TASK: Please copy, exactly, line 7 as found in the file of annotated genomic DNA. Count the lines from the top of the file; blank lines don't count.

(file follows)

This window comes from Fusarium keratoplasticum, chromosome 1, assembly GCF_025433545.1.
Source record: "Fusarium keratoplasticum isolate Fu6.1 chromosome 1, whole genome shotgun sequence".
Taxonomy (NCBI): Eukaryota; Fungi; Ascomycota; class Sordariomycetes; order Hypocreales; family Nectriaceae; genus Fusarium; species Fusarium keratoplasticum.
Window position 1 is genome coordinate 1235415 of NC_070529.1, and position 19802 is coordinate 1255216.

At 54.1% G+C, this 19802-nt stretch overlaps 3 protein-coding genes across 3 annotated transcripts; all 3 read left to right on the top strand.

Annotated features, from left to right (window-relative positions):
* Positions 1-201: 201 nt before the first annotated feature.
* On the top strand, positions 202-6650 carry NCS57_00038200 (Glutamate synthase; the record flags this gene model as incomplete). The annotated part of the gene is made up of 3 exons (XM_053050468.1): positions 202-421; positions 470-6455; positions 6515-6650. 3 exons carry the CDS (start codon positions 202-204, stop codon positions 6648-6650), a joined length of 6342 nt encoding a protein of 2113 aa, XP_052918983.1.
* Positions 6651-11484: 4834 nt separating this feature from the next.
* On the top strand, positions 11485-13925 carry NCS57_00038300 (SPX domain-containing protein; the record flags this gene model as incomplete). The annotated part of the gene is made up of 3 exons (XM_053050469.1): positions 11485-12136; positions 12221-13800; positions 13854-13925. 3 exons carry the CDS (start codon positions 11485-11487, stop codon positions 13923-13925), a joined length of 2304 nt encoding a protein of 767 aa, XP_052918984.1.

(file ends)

* Positions 1-201: 201 nt before the first annotated feature.